calculating HF rolloff at 20kHz from input impedance - diyAudio
 calculating HF rolloff at 20kHz from input impedance
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 26th November 2006, 03:44 PM #1 diyAudio Member   Join Date: Sep 2005 calculating HF rolloff at 20kHz from input impedance How do I calculate the corner frequency for HF rolloff, and the amount of dB rolloff that I have at 20kHz, due to the volume control imput impedance and the Miller capacitance of the driver tube? I have a shunt-style volume control arrangement: a 100k series resistor shunted by a 100k pot. (Thus, the max shunt value is 100k, but I do most of my listening around the 2k shunt level, with a max around 5k. Anything more than that is just too loud). The circuit is an Aikido linestage with all 6SN7s. The first stage of the Aikido is more or less a grounded cathode 6SN7 with a 6SN7-based CCS on top. I believe this makes the input capacitance equal to mu * Miller capacitance, or 20*3.8pF = 76pF. Thanks, Jayme
 27th November 2006, 03:56 PM #2 diyAudio Member   Join Date: May 2005 Location: Stittsville, Ontario, Canada Here are the relevant equations, assuming I am understanding your attenuator circuit correctly. R1 is series input resistance, R2 and C2 in parallel shunt R1 to ground, and the signal is then taken from junction of R1 and R2. In your case R1 = 100K, R2 = 2K, C2 = 76p. Note that in practical terms, with such a low value of R2 compared to R1, you dont really need to worry about frequency response. But here are the equations : 3 dB frequency = 2 * pi * (R1 + R2) / (R1 * R2 * C2 ) dB at a frequency F = 10 * log( (R1 + R2)^2 / ( (R1 + R2)^2 + (2 * pi * R1 * R2 * C2)^2) So for your example, with R2 = 2K, 3dB is at 1.07 MHz, and dB at 20Khz is -.0015. In other words, forget about it, you have bigger things to worry about. At R2 = 5K, you have 3dB = 440KHz, and 20KHz down -.009 dB At full volume, R2 = 100K, then 3dB is at 41.9 KHz, and 20 KHz is down to -.89 dB. But note that this is just playing with the math, in reality that C2 may be much higher than 76p due to wiring capacitance and who knows what else. On the other hand a few pF of wiring capacitance in parallel with R1 will balance out the 76pF in parallel with R2, and give a perfectly flat response, so with a low C2, and a high ratio of R1 to R2, you wont really know unless you measure it. __________________ Robert McLean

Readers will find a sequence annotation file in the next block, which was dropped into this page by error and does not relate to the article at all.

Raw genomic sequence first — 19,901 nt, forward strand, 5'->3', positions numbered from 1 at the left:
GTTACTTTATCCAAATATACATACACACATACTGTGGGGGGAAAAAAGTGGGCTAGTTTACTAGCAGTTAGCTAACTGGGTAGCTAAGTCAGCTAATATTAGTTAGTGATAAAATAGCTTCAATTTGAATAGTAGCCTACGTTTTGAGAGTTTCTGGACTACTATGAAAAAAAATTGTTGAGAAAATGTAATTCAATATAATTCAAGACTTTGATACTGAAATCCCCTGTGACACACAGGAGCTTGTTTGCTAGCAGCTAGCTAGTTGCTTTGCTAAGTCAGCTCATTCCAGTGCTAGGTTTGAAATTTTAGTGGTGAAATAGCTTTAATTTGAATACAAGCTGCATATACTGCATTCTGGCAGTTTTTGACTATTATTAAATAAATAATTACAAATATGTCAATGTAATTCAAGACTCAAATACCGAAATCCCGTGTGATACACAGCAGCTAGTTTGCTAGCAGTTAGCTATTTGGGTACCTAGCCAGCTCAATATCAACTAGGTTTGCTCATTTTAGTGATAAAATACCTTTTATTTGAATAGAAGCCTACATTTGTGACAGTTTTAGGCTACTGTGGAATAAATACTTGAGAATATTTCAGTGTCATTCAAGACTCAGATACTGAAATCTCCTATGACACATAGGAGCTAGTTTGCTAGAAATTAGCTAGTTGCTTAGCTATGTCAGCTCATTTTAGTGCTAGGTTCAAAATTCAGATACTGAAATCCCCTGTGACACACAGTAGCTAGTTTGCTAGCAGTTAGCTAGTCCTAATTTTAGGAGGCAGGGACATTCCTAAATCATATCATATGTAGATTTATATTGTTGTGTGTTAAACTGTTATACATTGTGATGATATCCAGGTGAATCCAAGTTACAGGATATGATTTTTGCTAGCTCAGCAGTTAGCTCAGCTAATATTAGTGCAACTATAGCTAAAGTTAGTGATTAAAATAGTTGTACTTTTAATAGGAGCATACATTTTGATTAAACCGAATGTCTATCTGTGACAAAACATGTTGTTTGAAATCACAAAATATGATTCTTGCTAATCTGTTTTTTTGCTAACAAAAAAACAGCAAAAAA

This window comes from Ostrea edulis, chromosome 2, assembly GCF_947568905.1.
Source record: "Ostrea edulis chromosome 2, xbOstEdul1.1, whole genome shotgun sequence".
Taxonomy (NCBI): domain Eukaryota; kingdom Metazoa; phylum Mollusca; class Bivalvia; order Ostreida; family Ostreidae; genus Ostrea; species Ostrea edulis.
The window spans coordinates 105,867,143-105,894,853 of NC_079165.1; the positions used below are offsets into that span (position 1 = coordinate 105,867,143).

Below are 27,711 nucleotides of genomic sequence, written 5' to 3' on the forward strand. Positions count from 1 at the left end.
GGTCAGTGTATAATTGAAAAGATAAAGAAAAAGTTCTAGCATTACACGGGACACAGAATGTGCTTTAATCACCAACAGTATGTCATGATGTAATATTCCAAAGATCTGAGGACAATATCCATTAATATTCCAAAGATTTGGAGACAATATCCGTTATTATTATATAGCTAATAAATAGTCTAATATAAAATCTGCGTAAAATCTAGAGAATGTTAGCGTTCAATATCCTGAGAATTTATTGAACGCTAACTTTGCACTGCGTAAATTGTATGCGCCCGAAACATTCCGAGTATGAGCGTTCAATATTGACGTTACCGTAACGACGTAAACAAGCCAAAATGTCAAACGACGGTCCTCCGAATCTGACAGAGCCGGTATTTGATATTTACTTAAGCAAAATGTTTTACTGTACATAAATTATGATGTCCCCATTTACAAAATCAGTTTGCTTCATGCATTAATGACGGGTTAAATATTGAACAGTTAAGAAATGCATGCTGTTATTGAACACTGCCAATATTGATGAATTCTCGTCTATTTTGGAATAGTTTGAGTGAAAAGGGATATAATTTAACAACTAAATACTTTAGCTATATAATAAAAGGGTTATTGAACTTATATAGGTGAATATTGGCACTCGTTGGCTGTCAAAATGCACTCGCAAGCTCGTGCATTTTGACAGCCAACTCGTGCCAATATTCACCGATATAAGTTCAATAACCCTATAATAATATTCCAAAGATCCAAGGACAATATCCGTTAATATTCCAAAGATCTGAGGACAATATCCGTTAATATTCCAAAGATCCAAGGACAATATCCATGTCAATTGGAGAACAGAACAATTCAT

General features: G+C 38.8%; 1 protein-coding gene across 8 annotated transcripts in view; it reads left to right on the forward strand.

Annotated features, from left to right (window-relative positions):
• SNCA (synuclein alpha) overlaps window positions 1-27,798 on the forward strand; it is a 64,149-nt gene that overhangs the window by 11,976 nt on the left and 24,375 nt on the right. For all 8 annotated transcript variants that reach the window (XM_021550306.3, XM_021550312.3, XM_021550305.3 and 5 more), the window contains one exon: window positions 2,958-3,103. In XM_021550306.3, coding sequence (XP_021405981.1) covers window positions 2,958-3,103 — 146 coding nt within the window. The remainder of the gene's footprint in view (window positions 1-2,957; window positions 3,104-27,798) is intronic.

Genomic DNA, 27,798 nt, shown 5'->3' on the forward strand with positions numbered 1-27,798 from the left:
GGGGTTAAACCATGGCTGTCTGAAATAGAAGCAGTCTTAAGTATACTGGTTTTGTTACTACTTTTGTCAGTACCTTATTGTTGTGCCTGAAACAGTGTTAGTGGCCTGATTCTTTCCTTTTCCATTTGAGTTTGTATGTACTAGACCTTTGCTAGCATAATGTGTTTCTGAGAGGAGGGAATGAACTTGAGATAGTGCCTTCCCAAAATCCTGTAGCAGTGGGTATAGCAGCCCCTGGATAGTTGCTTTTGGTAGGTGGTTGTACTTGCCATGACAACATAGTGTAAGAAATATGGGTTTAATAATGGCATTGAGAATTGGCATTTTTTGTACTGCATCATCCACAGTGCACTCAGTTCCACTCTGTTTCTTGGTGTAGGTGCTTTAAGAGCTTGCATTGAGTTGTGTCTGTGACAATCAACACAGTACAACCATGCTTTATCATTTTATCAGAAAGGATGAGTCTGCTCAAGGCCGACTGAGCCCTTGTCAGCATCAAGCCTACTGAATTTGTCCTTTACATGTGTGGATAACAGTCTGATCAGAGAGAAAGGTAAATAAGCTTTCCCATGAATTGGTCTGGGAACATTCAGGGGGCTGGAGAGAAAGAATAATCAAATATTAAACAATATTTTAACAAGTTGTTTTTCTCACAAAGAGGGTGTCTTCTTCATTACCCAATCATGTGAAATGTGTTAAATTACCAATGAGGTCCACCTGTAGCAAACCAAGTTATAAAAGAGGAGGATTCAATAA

27th November 2006, 04:38 PM #3 diyAudio Member   Join Date: Sep 2005 Thanks! That is very helpful. Those were the equations I was looking for...and your analysis clears up a lot of the questions I had.
 27th November 2006, 04:44 PM #4 diyAudio Moderator     Join Date: Sep 2004 Location: Boston, Massachusetts Blog Entries: 6 Miller capacitance is actuallly Cgp x (mu + 1) or in this case about 80pF, add to that the Cgk and any strays you can measure. (or estimate) Since you are using a tube based ccs the 6SN7 mu should closely approach the theoretical value of 20. (otherwise you need to know the effective mu in the circuit in question to make this calculation) In any case it won't make much of a difference, you've got plenty of bandwidth. See AikenAmps: http://www.aikenamps.com/MillerCapacitance.html for a very good treatise on this subject. __________________ "To argue with a person who has renounced the use of reason is like administering medicine to the dead." - Thomas Paine

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